Three questions on Facebook, Amazon, and fall’s TV season

1. The question: Can broadcasters take on streamers this fall?

What’s at stake: Apple’s new privacy rules are making it difficult to tie Facebook data to actions that consumers take after viewing ads on the platform, which could have long-term effects on ad revenues.

How we got here: In April, Apple’s AppTrackingTransparency (ATT) update came into effect, where users were asked if they wanted their activity in certain apps to be tracked. Only 23% of worldwide iOS users have opted in to being tracked, according to app analytics provider Flurry. That means Facebook, which attracts the most ad spend of any platform, is hard-pressed to track conversions.

What’s next: To get around the issue, Facebook is leaning on statistical modeling instead of Apple data—and for some advertisers, that may not be good enough.

2. The question: Is Amazon facing a “brain drain”?

What’s at stake: Amid the most significant leadership transition since its founding, Amazon is facing questions about its continued growth trajectory.

Who’s on the move: There’s been some concern about "brain drain" (i.e., valuable talent moving to other firms.

  • New CEO Andy Jassy took over for founder Jeff Bezos on July 5, raising the inevitable questions as to whether Jassy can lead the company as successfully as his predecessor. Jassy had run AWS, Amazon’s highly profitable cloud-computing division, since it was first launched in 2006.
  • Twenty-three-year Amazon veteran Charlie Bell, who was a potential candidate to replace Jassy at AWS, departed for Microsoft’s cloud division.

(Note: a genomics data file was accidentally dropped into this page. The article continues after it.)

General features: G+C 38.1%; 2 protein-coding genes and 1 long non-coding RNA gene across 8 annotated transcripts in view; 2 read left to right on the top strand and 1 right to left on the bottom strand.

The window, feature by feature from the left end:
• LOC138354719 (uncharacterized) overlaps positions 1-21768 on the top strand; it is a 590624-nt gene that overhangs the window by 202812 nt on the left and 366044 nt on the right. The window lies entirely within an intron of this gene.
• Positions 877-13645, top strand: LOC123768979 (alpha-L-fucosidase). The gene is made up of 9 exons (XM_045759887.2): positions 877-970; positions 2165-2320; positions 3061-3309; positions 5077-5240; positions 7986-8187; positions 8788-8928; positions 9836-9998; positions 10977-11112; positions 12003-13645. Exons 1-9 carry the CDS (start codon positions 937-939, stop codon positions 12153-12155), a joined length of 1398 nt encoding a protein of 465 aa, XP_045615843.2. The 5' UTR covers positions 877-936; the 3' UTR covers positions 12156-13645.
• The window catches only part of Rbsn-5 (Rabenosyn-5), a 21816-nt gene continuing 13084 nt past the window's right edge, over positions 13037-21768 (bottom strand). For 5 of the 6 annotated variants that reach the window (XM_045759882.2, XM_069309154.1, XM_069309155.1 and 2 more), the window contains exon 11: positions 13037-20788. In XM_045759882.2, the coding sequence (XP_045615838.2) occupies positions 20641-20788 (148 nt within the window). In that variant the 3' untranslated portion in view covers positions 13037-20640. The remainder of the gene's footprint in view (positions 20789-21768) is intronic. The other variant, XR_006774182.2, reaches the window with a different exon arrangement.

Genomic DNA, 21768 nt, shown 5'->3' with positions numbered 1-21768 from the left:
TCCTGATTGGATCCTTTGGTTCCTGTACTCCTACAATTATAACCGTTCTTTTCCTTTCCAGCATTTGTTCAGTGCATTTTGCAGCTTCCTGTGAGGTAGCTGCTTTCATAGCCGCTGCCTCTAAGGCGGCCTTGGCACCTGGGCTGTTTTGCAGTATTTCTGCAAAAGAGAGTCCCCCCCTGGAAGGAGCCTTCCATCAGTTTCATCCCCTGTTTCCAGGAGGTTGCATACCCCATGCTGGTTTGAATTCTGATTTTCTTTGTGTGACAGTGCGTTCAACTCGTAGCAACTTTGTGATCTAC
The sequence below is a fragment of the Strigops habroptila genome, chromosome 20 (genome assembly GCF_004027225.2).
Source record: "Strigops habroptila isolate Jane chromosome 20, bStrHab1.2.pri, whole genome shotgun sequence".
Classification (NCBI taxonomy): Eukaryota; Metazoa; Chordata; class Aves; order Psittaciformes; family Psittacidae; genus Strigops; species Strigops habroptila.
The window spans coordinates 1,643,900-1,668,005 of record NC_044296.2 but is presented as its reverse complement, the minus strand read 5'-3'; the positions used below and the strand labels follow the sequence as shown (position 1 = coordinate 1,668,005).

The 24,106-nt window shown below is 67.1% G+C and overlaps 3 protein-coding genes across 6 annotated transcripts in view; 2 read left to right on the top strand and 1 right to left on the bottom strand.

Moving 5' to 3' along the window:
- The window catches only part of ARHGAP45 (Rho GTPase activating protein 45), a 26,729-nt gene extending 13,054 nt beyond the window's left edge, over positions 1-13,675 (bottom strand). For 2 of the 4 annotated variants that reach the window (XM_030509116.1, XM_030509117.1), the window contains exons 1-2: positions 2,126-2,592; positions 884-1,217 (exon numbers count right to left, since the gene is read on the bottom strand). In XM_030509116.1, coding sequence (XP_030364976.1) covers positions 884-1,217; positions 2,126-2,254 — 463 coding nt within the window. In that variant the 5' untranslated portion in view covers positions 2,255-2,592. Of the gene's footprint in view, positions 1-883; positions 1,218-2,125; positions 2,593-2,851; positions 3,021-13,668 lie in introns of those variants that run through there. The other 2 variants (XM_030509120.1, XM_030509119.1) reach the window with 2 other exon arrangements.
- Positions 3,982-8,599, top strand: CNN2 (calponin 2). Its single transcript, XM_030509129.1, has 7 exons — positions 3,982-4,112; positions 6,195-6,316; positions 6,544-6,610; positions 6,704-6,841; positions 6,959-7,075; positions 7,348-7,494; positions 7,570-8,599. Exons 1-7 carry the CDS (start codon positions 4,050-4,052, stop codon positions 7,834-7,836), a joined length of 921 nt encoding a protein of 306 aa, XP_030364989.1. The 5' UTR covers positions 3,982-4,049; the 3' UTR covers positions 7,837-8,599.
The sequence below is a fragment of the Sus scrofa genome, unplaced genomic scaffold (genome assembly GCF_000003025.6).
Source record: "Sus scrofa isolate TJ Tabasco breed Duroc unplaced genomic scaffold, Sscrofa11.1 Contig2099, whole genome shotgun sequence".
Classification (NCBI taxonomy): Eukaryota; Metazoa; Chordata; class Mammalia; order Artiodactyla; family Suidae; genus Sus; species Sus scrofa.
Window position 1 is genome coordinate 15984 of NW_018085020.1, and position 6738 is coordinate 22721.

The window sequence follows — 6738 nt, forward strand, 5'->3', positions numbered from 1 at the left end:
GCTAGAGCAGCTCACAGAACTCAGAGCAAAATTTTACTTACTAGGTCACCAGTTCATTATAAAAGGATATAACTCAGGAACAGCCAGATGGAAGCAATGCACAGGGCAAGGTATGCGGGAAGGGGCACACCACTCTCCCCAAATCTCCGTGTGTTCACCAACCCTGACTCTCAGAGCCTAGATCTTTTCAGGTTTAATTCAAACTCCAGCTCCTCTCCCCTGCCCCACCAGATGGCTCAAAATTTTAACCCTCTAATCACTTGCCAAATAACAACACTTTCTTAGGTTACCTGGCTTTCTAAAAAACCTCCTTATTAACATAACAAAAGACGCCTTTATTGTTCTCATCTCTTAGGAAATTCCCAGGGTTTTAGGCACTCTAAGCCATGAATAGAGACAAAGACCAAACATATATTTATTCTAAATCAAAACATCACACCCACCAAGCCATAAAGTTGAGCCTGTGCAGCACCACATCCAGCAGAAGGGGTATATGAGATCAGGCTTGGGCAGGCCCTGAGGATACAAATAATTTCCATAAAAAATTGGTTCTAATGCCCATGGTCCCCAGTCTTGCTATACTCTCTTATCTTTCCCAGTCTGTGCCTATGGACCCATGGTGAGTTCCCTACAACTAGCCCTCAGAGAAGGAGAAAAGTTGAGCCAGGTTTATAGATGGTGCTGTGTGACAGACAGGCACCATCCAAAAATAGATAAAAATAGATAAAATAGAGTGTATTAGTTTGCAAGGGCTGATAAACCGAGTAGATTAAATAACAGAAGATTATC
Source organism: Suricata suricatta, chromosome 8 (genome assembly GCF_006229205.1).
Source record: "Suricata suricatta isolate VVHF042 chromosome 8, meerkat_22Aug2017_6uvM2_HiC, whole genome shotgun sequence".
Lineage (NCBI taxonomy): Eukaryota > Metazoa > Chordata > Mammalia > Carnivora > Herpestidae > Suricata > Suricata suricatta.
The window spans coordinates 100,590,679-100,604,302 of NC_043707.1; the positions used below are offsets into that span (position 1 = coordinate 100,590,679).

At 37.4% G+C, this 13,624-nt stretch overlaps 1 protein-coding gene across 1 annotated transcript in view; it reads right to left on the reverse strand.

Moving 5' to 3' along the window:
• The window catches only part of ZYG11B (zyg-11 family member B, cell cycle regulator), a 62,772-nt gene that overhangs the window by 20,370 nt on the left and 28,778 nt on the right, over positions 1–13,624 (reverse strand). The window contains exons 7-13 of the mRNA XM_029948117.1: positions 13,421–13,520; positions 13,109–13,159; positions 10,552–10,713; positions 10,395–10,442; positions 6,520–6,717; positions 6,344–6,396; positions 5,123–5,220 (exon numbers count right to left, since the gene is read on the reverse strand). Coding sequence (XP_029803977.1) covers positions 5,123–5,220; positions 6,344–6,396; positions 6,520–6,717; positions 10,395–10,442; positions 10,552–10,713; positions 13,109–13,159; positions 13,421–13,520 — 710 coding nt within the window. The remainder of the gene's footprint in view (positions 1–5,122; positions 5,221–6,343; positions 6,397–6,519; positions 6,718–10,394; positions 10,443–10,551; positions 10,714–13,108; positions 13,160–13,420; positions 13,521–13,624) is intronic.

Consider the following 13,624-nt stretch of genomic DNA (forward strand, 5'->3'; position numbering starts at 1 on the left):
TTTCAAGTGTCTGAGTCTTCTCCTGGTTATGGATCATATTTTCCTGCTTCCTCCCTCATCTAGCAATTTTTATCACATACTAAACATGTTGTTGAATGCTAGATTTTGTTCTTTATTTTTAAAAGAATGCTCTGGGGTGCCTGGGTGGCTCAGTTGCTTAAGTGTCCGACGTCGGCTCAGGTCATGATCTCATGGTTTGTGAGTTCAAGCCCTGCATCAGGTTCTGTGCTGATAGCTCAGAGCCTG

• Amazon faced a turnover rate of 12.9% at the vice president level and above, per a 15-month analysis by Insider that concluded in April.

3. The question: Can broadcasters take on streamers this fall?

What’s at stake: After the amount of new content and ad spending on TV slowed in 2020, networks are putting their best foot forward this fall to fight for viewer and advertiser attention, and to see which pandemic trends will stick around.

According to new data from Variety Intelligence Platform’s “The Demographic Divide” report, network TV viewership is still within the purview of older generations, but time spent with entertainment overall goes up among younger cohorts.

According to survey findings, viewers ages 60 and up said they spend 29% of their time with entertainment watching network TV. On the other hand, viewers ages 45–59, 30–44, and 15–29 said network TV makes up 20%, 11%, and 8% of their entertainment time, respectively.

The coast isn’t clear for streaming services either, as newer competitors, or those without highly popular programs, may have a hard time gaining subscribers due to pricing concerns and service oversaturation.

Some 66% of respondents ages 15–29, 64% of those 30–59, and 59% of those 60 and older said they are now paying more attention to how much they spend on streaming services.

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